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NY Mets: Jacob deGrom could have been the original Shohei Ohtani

NEW YORK, NEW YORK - JUNE 16: Jacob deGrom #48 of the New York Mets hits an RBI single as Jose Lobaton #7 of the Chicago Cubs defends in the second inning at Citi Field on June 16, 2021 in the Flushing neighborhood of the Queens borough of New York City. (Photo by Elsa/Getty Images)
NEW YORK, NEW YORK - JUNE 16: Jacob deGrom #48 of the New York Mets hits an RBI single as Jose Lobaton #7 of the Chicago Cubs defends in the second inning at Citi Field on June 16, 2021 in the Flushing neighborhood of the Queens borough of New York City. (Photo by Elsa/Getty Images)
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The baseball world has been taken by storm by one of the most unique players in MLB history: Angels’ two-way superstar Shohei Ohtani. Despite an illustrious history dating back to 1901, the sport has seen few players that have moved the dial like Ohtani. Fans of the New York Mets, like all other fanbases, have watched this early-season breakout in amazement.

The Ohtani Standard

The budding star has posted an incredible .270 batting average, 24 home runs (the third most in MLB), and 51 RBI. In a vacuum, this would make him one of the most dangerous power hitters in the league.

However, seemingly impossibly, he also holds a sparkling 2.58 ERA and a 3-1 record in 59.1 innings as a starting pitcher. This ERA mark would rank in the top 20 in baseball.

Babe Ruth became a legend by achieving similar feats as a two-way player. His work, which was done in the 1920s and 1930s, was thought to be unmatchable. That is until Ohtani burst onto the scene.

It seems as though there is no notable player comp for Ohtani in the modern era. But could there have been? Could a player in today’s game have had a path toward matching his dual abilities?

I say yes. I also say this player is currently a member of the Mets. Ladies and gentlemen… I give you Jacob deGrom!

The Pitching

We’re all familiar with deGrom’s dominance as a starting pitcher. The back-to-back Cy Young award winner seems well on his way to receiving the honor for an illustrious third time. He is also poised to challenge for his best career season. And possibly one of the best seasons in history.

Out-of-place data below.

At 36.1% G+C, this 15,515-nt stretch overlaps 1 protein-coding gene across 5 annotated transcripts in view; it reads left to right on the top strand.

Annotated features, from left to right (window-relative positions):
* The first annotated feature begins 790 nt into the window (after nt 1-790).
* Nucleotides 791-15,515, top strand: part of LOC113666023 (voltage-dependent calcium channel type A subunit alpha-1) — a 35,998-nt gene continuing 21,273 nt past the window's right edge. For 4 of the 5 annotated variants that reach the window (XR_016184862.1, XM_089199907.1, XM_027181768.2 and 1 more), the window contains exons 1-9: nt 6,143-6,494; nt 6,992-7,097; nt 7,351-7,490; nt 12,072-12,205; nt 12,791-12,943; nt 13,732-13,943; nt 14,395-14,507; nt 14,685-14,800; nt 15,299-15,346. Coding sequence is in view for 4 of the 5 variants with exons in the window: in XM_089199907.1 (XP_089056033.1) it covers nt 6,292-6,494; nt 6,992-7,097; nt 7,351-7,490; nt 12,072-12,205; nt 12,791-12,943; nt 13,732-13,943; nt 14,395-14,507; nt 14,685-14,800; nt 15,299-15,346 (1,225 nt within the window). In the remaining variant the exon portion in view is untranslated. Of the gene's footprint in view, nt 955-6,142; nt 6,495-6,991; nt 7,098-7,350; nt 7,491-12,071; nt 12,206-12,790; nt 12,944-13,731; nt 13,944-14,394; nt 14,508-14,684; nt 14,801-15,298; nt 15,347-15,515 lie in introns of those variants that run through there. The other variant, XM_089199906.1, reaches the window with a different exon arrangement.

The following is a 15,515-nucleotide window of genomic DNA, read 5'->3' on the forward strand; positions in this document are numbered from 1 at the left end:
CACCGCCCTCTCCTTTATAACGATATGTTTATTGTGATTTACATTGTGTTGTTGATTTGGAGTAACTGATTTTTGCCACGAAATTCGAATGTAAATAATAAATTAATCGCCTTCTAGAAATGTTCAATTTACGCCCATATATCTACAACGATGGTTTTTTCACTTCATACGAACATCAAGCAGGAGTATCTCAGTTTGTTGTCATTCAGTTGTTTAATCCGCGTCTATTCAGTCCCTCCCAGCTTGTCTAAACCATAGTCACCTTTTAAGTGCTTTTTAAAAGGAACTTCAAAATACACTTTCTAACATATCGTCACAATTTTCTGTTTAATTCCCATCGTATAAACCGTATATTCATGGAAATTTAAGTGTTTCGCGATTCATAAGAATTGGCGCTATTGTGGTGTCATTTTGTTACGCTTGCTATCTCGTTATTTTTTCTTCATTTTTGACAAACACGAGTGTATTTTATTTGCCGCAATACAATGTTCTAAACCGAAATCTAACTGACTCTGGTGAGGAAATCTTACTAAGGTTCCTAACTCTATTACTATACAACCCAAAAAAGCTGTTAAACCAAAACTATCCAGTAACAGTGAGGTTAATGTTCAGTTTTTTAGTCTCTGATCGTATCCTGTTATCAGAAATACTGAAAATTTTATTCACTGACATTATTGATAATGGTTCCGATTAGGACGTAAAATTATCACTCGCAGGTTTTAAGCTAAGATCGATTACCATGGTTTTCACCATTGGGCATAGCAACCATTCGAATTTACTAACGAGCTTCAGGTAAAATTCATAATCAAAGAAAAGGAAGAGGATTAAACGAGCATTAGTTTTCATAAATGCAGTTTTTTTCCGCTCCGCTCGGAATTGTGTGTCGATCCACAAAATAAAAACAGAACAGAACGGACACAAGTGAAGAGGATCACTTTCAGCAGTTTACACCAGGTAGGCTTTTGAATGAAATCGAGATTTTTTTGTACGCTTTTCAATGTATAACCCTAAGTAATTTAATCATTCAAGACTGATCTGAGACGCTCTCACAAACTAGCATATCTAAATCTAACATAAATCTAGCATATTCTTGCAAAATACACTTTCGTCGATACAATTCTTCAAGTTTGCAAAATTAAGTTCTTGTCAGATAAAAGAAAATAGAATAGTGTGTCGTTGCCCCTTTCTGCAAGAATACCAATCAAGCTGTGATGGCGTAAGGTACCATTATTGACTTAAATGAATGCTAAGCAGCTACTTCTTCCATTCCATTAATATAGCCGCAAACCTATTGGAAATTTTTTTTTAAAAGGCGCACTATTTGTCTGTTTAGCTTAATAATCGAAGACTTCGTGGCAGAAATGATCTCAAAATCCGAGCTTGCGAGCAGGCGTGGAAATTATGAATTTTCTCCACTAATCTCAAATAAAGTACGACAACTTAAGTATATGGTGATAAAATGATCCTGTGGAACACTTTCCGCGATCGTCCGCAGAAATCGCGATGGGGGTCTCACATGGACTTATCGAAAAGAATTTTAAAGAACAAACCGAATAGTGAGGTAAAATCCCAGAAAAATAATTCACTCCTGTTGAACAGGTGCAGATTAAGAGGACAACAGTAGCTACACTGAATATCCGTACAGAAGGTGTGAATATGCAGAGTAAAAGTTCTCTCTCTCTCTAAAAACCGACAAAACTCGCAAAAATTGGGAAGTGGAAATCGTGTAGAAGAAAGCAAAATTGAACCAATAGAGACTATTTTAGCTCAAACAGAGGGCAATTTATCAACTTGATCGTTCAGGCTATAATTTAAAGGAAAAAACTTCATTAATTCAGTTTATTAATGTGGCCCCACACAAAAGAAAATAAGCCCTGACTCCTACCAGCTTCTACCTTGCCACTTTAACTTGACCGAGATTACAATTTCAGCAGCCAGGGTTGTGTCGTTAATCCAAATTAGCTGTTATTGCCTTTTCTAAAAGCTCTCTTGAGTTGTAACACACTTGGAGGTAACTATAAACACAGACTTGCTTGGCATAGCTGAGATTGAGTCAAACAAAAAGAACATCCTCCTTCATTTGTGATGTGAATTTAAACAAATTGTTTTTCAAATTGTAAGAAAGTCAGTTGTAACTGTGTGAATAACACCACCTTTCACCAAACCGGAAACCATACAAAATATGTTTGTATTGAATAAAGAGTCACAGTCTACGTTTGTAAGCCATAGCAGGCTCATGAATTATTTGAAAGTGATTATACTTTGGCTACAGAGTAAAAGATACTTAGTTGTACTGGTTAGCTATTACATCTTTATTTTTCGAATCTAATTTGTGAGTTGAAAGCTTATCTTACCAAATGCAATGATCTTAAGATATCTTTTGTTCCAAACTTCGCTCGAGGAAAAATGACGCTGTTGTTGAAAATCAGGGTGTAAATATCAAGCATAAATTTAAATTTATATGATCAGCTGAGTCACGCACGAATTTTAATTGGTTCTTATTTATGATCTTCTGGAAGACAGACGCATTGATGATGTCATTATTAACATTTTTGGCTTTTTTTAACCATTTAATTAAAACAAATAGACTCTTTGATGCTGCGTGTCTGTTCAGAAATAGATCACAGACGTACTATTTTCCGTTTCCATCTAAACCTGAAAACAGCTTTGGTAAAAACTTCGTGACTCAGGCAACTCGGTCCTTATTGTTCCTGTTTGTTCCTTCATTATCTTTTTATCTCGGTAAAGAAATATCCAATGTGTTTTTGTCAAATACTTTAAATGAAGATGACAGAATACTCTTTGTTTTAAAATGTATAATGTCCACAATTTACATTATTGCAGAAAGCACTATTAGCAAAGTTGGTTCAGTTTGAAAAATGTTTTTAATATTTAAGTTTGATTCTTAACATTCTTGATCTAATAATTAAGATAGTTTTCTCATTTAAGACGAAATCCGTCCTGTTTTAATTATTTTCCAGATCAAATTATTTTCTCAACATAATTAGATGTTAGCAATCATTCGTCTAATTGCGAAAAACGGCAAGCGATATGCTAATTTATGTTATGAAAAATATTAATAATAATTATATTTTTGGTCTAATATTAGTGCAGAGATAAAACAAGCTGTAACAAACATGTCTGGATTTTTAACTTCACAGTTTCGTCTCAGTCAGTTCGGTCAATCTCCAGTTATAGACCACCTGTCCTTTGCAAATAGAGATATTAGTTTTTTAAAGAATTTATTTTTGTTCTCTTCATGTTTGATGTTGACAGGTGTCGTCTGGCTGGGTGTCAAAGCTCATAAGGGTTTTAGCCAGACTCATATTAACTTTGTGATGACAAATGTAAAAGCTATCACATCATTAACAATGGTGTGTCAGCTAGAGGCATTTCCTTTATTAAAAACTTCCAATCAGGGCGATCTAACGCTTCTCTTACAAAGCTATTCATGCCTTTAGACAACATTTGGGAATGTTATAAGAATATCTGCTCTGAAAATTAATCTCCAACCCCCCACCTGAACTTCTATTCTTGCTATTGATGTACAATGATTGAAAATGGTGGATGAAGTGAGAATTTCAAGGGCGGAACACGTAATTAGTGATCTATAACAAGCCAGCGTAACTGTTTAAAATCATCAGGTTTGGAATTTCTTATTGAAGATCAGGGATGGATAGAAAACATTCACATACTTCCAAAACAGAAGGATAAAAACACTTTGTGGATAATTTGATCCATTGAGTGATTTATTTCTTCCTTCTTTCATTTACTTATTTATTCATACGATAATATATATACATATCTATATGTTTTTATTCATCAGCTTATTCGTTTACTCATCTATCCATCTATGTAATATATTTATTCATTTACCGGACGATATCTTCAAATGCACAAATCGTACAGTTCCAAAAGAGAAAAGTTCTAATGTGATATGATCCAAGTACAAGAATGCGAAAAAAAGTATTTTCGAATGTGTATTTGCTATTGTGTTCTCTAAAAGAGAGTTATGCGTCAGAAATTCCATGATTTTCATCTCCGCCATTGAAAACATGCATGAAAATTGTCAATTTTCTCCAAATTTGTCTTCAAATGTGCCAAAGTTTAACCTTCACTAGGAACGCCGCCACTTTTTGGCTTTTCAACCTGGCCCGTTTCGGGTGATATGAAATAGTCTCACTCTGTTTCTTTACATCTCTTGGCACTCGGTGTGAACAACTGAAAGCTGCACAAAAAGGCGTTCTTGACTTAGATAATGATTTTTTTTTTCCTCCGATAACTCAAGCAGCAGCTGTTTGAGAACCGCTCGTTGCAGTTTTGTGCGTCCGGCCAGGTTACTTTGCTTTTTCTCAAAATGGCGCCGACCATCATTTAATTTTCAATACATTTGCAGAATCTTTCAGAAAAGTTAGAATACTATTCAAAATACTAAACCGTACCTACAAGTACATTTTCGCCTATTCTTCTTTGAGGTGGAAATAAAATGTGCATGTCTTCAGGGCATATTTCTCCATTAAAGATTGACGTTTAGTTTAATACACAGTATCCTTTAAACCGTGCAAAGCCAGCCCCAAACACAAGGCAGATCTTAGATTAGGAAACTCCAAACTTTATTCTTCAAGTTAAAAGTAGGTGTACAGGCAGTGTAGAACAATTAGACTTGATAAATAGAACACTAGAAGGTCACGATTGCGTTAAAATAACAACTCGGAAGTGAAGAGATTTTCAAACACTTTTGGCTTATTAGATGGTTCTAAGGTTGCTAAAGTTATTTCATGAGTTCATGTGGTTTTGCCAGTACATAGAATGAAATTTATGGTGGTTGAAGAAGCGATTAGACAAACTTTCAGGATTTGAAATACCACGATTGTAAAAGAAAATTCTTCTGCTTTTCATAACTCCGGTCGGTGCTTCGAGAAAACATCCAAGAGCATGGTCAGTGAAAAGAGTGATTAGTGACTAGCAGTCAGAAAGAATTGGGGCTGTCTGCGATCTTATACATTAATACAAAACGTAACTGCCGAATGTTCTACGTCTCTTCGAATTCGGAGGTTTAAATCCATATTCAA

The ace currently boasts a 7-2 record, an unreal .069 ERA, and 122 strikeouts. He is simply one of the best to ever do what he does. Even a player like Ohtani pales in comparison as a pitcher.

The Hitting

deGrom’s accomplishments as a pitcher are not a surprise. However, his work with a bat has been a bit of a revelation. Despite being one of the better hitting pitchers in recent memory, the three-time All-Star has raised his game to a whole new level.

Prior to this season, the Mets’ superstar held an average annual batting average of .187. Quite respectable for a player at a position famous for this hitting incompetence. However, during the 2021 campaign, deGrom has hit a blistering .414. He also has six RBI.

Some of this can be attributed to the small sample size. Nearing the All-Star break, the National League ace has recorded 29 at-bats. This compares to 252 ABs from Ohtani.

However, deGrom does have a good track record as a hitter. He has always been above average for a major league pitcher. He is also a converted colligate shortstop at Stetson University where he hit .258 during his freshman and sophomore seasons.

The Potential of the Mets Ace

It’s clear that deGrom edges out Ohtani in pitching while falling well short as a hitter. However, his 2021 offensive success, combined with his pedigree, beg the question: Could deGrom have flourished as a hitter if he had been allowed to focus on an Ohtani-typed role?

Imagine a scenario where deGrom was given the opportunities and expectations of a professional hitter. After years of developing what is an already solid foundation, it’s reasonable to think he could have found success. After all, look at how far his hard work has brought him as a pitcher!

Do I think deGrom could match Ohtani’s incredible power production? Likely not.

Do I think that deGrom could have developed into a hitter capable of posting an average in the neighborhood of .240 with 12-15 home runs? With a healthy number of at-bats during his off days (through playing an on-field position, pitch hitting, or through a hypothetical DH scenario), I do!

While this would cause him to fall well short of the Ohtani standard, it would allow deGrom to approach a level of production similar to players like Freddie Galvis, Kike Hernandez, or Kevin Newman.

Next. What Jacob deGrom means to Mets fans

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Posting these hitting stats, in combination with historic pitching, would assuredly gain deGrom a level of attention that could match the Angels stud.

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